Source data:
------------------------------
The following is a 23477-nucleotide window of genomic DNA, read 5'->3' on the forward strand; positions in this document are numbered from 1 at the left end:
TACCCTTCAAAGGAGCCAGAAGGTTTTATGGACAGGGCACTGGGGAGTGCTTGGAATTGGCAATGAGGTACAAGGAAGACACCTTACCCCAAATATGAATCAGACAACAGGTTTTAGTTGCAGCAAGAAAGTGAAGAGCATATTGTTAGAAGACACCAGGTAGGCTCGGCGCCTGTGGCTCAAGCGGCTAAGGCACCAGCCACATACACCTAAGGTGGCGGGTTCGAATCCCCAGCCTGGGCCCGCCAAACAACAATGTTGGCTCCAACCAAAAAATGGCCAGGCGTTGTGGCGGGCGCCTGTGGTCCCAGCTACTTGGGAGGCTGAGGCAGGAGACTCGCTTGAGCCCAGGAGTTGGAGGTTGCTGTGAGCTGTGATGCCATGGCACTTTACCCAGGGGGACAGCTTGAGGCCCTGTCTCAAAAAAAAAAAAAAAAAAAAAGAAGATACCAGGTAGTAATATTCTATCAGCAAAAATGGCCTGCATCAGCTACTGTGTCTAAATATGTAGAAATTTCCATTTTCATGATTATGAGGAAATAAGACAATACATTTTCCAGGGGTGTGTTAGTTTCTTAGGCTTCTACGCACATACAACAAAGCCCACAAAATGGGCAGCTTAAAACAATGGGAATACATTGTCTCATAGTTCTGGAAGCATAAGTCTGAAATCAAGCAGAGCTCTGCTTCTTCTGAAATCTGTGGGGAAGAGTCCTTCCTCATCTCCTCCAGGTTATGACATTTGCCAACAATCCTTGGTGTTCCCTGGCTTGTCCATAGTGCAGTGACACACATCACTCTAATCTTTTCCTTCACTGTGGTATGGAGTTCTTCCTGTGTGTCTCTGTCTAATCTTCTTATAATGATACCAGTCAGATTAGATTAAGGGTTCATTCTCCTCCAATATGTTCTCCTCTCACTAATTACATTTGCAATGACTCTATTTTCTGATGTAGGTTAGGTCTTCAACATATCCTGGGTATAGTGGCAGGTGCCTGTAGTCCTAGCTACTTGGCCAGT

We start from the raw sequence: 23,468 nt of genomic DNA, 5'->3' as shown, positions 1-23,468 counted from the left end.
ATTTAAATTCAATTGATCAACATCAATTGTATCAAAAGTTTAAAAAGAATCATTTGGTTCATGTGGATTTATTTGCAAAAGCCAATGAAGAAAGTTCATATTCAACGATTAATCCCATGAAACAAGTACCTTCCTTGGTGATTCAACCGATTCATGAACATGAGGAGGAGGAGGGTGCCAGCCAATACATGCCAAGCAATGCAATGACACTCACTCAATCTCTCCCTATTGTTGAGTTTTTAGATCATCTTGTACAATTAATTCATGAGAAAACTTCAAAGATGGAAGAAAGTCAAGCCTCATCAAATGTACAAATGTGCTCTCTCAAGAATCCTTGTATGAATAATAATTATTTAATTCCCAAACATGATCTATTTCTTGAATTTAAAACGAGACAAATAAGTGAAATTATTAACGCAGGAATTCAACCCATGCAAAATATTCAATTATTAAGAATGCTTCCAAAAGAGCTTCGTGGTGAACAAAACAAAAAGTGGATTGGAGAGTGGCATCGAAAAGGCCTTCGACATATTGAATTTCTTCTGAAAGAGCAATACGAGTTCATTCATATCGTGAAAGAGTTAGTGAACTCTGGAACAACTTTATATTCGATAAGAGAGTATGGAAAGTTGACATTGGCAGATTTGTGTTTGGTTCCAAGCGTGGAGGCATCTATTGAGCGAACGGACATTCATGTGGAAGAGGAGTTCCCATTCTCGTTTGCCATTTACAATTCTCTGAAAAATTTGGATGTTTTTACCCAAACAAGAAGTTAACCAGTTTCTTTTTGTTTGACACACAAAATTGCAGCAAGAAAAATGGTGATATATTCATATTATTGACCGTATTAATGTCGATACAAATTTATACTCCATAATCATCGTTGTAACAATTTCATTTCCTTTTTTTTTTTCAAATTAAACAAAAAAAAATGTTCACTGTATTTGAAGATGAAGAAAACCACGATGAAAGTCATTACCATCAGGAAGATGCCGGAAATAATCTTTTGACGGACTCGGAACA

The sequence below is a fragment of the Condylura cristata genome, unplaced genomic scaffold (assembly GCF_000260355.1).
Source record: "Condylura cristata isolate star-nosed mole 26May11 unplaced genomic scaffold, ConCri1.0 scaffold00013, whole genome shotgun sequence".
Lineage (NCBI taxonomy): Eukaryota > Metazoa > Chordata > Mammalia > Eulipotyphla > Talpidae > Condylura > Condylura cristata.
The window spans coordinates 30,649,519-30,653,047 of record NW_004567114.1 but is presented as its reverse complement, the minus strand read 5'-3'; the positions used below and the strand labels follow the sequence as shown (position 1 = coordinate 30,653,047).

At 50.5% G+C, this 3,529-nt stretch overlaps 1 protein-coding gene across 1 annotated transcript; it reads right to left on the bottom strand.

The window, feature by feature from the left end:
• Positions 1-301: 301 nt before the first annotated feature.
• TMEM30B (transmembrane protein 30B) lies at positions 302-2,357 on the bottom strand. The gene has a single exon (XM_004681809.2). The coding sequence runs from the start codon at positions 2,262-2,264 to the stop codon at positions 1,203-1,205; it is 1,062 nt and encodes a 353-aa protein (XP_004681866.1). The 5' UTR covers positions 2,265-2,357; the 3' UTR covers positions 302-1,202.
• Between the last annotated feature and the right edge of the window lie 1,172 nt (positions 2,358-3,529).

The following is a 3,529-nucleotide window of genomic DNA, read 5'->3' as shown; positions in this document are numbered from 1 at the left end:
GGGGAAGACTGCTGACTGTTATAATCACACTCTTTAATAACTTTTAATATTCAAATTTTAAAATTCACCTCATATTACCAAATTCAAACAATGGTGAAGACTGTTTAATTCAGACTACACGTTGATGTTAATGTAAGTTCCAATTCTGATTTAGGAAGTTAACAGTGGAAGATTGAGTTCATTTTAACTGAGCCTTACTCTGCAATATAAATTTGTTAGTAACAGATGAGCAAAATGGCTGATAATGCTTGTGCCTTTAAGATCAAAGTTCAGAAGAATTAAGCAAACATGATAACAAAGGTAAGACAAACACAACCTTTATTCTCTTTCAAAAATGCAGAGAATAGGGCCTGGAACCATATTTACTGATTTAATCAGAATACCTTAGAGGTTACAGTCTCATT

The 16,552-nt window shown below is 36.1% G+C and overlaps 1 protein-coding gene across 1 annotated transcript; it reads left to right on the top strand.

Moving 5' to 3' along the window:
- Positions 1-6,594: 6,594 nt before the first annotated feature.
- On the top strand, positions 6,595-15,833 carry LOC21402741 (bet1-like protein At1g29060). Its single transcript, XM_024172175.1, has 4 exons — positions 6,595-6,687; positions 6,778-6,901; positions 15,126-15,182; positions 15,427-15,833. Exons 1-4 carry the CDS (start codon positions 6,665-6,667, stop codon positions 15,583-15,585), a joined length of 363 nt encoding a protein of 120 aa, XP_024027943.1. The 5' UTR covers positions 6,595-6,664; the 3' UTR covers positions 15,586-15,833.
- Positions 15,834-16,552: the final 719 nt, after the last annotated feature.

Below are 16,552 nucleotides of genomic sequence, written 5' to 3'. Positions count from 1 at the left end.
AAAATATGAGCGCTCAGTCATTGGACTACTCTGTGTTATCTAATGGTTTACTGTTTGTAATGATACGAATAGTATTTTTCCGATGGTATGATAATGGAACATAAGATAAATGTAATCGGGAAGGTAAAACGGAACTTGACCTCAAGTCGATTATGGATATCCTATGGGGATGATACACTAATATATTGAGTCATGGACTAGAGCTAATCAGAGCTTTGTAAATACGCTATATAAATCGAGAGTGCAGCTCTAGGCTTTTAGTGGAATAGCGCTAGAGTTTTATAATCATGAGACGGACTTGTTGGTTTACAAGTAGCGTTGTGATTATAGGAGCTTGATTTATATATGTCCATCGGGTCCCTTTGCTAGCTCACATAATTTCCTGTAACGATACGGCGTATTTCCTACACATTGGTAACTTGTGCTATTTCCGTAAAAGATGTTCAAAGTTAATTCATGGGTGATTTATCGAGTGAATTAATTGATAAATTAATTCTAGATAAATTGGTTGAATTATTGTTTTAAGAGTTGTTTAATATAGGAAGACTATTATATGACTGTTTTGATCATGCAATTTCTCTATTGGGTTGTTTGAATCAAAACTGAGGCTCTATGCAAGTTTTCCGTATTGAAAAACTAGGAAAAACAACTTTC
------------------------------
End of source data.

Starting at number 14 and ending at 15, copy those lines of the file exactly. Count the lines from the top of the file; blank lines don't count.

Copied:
The following is a 3,529-nucleotide window of genomic DNA, read 5'->3' as shown; positions in this document are numbered from 1 at the left end:
GGGGAAGACTGCTGACTGTTATAATCACACTCTTTAATAACTTTTAATATTCAAATTTTAAAATTCACCTCATATTACCAAATTCAAACAATGGTGAAGACTGTTTAATTCAGACTACACGTTGATGTTAATGTAAGTTCCAATTCTGATTTAGGAAGTTAACAGTGGAAGATTGAGTTCATTTTAACTGAGCCTTACTCTGCAATATAAATTTGTTAGTAACAGATGAGCAAAATGGCTGATAATGCTTGTGCCTTTAAGATCAAAGTTCAGAAGAATTAAGCAAACATGATAACAAAGGTAAGACAAACACAACCTTTATTCTCTTTCAAAAATGCAGAGAATAGGGCCTGGAACCATATTTACTGATTTAATCAGAATACCTTAGAGGTTACAGTCTCATT